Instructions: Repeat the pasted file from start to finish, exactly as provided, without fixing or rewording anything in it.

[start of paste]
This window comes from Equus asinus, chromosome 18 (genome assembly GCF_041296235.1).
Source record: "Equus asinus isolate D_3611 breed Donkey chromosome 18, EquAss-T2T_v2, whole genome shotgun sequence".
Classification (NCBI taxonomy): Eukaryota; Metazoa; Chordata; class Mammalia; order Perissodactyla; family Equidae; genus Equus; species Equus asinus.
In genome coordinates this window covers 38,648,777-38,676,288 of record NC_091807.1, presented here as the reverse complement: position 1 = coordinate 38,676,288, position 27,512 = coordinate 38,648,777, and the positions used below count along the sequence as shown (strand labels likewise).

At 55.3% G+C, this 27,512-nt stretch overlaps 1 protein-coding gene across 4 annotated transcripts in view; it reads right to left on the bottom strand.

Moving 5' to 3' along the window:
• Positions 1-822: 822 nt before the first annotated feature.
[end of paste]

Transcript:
This window comes from Equus asinus, chromosome 18 (genome assembly GCF_041296235.1).
Source record: "Equus asinus isolate D_3611 breed Donkey chromosome 18, EquAss-T2T_v2, whole genome shotgun sequence".
Classification (NCBI taxonomy): Eukaryota; Metazoa; Chordata; class Mammalia; order Perissodactyla; family Equidae; genus Equus; species Equus asinus.
In genome coordinates this window covers 38,648,777-38,676,288 of record NC_091807.1, presented here as the reverse complement: position 1 = coordinate 38,676,288, position 27,512 = coordinate 38,648,777, and the positions used below count along the sequence as shown (strand labels likewise).

At 55.3% G+C, this 27,512-nt stretch overlaps 1 protein-coding gene across 4 annotated transcripts in view; it reads right to left on the bottom strand.

Moving 5' to 3' along the window:
• Positions 1-822: 822 nt before the first annotated feature.